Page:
And you've been crabby for months. But Ingrid didn't say it. Dad worked hard—he was vice president at the Ferrand Group, and Ingrid was starting to understand that Mr. Ferrand was a pretty demanding boss. In good light now, on days like this, for example, she could see tiny lines at the corners of Dad's eyes; but still the handsomest dad in Echo Falls.

"How was rehearsal?" he said.

Into the Dark. Copyright (c) by Peter Abrahams . Reprinted by permission of HarperCollins Publishers, Inc. All rights reserved. Available now wherever books are sold.

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Into the Dark 4.3 out of 5 based on 0 ratings. 25 reviews.
Guest More than 1 year ago
This is a book of exciting and fascinating adventures. Young readers will be swallowed by this wonderful book. I read the whole thing in just 1 day because i dare not to put it down! i reccomened to all!
Anonymous More than 1 year ago
The leader jumps up on High Branch. "All cats old enough to catch their own prey gather benith High Branch to hear what I have to say." She waits. "All newcommers are welcome to stay. We are a thriving clan, but to ensure we stay strong we should go on more border patrols (avertise). Whiteflower will be in charge in that. Also we have made an allience with Snowclan at 'snowflake' res three." She smiles. "Lastly, since our medicine cat Tigerstrike has been missing Navypaw will train with me. I do have some experince with medicine. Untill further notice." She jumps down. "Clan dismised."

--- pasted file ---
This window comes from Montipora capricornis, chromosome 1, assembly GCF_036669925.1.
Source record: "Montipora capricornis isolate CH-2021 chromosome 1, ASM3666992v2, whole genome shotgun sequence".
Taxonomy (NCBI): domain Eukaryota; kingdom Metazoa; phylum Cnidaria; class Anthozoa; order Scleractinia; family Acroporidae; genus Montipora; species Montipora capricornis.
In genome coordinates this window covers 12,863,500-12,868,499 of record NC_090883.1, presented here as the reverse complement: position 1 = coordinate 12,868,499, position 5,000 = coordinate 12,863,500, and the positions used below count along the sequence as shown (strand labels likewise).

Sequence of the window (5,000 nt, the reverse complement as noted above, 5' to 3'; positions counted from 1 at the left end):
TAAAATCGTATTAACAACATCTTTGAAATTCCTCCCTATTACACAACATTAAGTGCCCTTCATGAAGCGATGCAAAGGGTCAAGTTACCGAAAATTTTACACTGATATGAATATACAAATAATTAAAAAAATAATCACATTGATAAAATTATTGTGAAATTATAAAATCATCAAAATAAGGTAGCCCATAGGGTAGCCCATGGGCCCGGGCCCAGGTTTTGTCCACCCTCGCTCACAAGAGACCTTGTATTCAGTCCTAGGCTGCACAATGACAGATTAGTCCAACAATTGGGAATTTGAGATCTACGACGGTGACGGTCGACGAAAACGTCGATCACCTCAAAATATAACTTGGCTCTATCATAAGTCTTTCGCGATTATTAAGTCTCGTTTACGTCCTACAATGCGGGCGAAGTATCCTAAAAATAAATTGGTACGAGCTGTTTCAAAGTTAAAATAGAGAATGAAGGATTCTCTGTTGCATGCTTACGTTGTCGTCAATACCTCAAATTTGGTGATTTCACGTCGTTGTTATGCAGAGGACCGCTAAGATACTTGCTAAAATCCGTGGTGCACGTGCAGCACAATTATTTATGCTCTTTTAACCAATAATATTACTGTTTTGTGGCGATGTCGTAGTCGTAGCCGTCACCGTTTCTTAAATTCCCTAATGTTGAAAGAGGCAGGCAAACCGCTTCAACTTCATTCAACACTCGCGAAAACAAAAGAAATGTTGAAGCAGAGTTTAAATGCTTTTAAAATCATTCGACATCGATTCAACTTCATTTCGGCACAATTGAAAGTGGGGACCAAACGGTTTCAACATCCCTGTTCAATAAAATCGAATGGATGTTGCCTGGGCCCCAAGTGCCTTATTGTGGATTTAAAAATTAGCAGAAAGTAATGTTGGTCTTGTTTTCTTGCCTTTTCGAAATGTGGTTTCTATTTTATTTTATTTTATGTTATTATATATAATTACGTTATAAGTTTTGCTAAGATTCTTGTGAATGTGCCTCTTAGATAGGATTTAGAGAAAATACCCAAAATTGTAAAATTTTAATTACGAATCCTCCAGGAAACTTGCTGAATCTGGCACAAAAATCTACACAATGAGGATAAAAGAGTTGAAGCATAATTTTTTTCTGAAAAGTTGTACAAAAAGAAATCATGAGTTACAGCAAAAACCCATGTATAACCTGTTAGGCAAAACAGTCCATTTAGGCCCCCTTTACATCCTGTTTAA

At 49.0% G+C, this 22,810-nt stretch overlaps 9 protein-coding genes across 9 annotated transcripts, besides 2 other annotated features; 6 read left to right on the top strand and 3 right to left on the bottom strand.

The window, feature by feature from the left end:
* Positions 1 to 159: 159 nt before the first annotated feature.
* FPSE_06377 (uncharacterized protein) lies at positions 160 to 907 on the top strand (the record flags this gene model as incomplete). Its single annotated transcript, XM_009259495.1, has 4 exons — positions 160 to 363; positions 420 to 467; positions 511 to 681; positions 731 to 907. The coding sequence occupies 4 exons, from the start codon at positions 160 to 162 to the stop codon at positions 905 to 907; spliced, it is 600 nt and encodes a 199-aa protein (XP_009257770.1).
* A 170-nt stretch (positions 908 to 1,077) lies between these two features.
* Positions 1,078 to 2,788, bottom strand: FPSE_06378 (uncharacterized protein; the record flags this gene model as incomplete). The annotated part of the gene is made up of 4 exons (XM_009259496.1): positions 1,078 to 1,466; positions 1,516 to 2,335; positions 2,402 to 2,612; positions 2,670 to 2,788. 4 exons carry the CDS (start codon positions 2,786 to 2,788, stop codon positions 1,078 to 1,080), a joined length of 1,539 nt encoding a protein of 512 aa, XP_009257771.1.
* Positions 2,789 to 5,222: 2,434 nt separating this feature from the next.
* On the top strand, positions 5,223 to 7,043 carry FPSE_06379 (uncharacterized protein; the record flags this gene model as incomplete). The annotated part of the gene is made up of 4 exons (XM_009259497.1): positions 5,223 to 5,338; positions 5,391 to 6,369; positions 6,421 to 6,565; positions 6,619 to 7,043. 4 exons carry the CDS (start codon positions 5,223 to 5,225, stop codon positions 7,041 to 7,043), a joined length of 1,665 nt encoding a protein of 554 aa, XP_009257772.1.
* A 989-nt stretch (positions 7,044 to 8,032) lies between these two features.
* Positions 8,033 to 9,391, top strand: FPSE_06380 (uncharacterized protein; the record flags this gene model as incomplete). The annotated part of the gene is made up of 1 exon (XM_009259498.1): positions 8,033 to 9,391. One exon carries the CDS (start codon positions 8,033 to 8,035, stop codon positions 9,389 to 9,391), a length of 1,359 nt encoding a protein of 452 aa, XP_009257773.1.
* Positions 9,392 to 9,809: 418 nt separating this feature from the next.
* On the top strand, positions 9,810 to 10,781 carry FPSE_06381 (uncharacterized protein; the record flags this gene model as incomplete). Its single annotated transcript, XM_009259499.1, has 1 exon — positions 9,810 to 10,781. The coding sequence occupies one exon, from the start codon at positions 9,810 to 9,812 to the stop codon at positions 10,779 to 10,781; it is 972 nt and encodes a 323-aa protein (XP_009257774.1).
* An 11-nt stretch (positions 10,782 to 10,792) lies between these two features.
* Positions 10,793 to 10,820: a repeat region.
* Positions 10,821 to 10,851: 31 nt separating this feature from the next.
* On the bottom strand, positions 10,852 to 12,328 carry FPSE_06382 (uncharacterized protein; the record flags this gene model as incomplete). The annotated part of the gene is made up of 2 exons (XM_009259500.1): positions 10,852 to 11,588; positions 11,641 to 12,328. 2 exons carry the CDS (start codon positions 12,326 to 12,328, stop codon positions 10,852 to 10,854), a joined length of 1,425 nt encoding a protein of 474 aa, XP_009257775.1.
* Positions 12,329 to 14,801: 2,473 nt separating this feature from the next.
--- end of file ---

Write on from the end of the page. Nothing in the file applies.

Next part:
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This book keeps you on the edge try it,not nowing what would cone next left you hanging for a while
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Cailin McCaffrey More than 1 year ago
how many times have i read this good a book???0
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Xinyu Huang More than 1 year ago
this one could have used a little more work, it was better then the last one though. When i first read this series, i thought it would be pretty decent, but i guess i was wrong... It's really obvious who the bad guy is. Its like the reader is yelling to Ingrid 'The murderer is right in front of you!!!!'. Mysterys are supposed to be suspenseful and suprising. But i think that Ingrid is a rather likeable character, curious, passionate, funny, and nice.
Katie Lafont More than 1 year ago
i have read this series four times and have loved it each time i would recogmend it to anyone who likes a good mystery with a lot of action and suspence
Danielle Phillips More than 1 year ago
i love this book and series
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Alfie03rocks More than 1 year ago
OK...Now this book in my opinion is the best Echo Falls book ever! I liked it from beginning to end. It had kept me on the edge of my seat because you really want to know what happens next. Trust me if you enjoy thrillers then pick this book up.